There are probably others, but off the top of my head: at treeline on the Edmunds Path as you're contouring around the cone to the north; and on Valley Way, again at treeline.

I looked at my sources again, and now I think the CCC's "this is a fine trail but" signs were posted at trailheads not at treeline, although I still don't know which ones. This would mean that at some point after 1933 the thinking shifted to post warnings higher up. There's been something of a constant debate about where to post warnings, low, where turnaround is still feasible but warnings don't carry much punch down in the trees, or higher up, near a summit, where it may be psychologically harder to overcome "summit fever" and abort a trip.

RoySwkr
05-27-2009, 05:14 PM
I looked at my sources again, and now I think the CCC's "this is a fine trail but" signs were posted at trailheads not at treeline, although I still don't know which ones. This would mean that at some point after 1933 the thinking shifted to post warnings higher up. There's been something of a constant debate about where to post warnings, low, where turnaround is still feasible but warnings don't carry much punch down in the trees, or higher up, near a summit, where it may be psychologically harder to overcome "summit fever" and abort a trip.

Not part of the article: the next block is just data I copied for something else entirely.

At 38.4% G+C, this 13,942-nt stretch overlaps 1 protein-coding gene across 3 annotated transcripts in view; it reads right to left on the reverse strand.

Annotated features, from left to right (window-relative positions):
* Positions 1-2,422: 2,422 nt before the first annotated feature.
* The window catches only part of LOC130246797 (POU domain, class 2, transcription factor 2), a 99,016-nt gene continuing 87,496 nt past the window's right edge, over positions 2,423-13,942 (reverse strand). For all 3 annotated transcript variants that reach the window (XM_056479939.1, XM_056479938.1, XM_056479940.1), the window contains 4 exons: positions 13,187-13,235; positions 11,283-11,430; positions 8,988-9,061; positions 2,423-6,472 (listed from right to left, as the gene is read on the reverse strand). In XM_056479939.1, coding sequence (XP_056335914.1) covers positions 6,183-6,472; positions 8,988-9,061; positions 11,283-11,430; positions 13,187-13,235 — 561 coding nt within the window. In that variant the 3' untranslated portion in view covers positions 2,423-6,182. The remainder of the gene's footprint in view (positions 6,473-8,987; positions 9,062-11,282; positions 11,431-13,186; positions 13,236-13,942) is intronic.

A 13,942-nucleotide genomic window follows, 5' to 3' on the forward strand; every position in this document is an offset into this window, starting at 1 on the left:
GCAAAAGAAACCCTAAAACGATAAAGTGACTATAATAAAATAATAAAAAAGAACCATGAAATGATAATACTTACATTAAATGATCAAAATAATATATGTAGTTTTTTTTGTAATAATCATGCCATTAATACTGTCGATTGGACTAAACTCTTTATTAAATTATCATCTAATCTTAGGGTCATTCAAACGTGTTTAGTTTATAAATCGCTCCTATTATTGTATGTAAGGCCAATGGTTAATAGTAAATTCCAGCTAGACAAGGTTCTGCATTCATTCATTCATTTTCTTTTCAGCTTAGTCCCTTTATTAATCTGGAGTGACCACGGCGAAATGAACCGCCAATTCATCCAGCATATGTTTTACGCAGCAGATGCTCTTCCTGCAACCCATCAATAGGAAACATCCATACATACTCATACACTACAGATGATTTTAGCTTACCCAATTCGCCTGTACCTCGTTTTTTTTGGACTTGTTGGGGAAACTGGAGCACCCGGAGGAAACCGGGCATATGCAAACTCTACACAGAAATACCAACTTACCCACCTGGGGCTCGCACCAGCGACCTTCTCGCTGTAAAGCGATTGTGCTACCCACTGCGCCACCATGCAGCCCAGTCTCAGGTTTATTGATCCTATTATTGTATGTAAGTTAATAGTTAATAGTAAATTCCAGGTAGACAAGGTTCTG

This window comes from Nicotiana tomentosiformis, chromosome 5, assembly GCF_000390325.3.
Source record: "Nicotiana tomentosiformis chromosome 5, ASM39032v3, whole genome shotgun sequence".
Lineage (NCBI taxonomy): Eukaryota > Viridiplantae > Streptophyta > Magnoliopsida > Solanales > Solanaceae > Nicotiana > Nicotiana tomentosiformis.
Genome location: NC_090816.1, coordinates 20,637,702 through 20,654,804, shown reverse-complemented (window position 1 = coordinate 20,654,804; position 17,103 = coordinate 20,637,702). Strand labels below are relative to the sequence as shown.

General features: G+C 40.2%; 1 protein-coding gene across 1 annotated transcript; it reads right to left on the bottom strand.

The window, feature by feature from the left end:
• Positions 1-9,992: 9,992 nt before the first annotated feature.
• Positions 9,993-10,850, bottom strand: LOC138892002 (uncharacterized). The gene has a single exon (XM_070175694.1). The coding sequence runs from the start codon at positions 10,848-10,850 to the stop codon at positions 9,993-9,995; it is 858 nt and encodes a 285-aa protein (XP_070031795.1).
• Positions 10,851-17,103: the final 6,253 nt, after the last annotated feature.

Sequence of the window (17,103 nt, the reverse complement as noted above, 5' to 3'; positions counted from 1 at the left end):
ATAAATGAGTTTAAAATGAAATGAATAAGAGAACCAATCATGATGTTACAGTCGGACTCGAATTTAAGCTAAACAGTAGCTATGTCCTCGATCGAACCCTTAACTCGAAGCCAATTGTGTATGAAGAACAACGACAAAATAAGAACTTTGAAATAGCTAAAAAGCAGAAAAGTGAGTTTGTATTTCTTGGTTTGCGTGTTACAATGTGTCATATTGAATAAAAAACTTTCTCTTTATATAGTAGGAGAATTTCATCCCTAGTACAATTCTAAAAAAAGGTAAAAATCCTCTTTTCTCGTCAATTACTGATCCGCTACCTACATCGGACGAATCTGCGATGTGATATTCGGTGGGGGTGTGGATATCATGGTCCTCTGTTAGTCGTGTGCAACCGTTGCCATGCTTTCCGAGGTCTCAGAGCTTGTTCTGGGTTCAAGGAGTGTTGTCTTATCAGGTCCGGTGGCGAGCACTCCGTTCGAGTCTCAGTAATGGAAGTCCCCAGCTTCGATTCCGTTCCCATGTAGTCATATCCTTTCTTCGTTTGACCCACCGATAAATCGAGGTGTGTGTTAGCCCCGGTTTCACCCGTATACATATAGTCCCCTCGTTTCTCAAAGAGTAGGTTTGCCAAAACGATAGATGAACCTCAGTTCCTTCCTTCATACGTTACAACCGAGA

I seem to recall that at one time there were yellow metal signs at treeline at most or all trails that crossed it, with warning signs with a different message lower down. I'm sure that DM or others can provide photos of both.

stopher
05-30-2009, 06:48 PM
Waumbek, did you find this extract in "Builder of Men" by David Draves? It has part of the same article, and as you mentioned, it says the signs were placed at "entrances" to dangerous trails. Following it is a short account from one of the CCC enlistees who actually hung some of the signs. Apparently, they were replaced each year. He says, "John O'Neil, the forest supervisor for the camp, would tell me what trail to follow." That makes me wonder if maybe the signs were not at the trailhead but possibly some distance up the trail.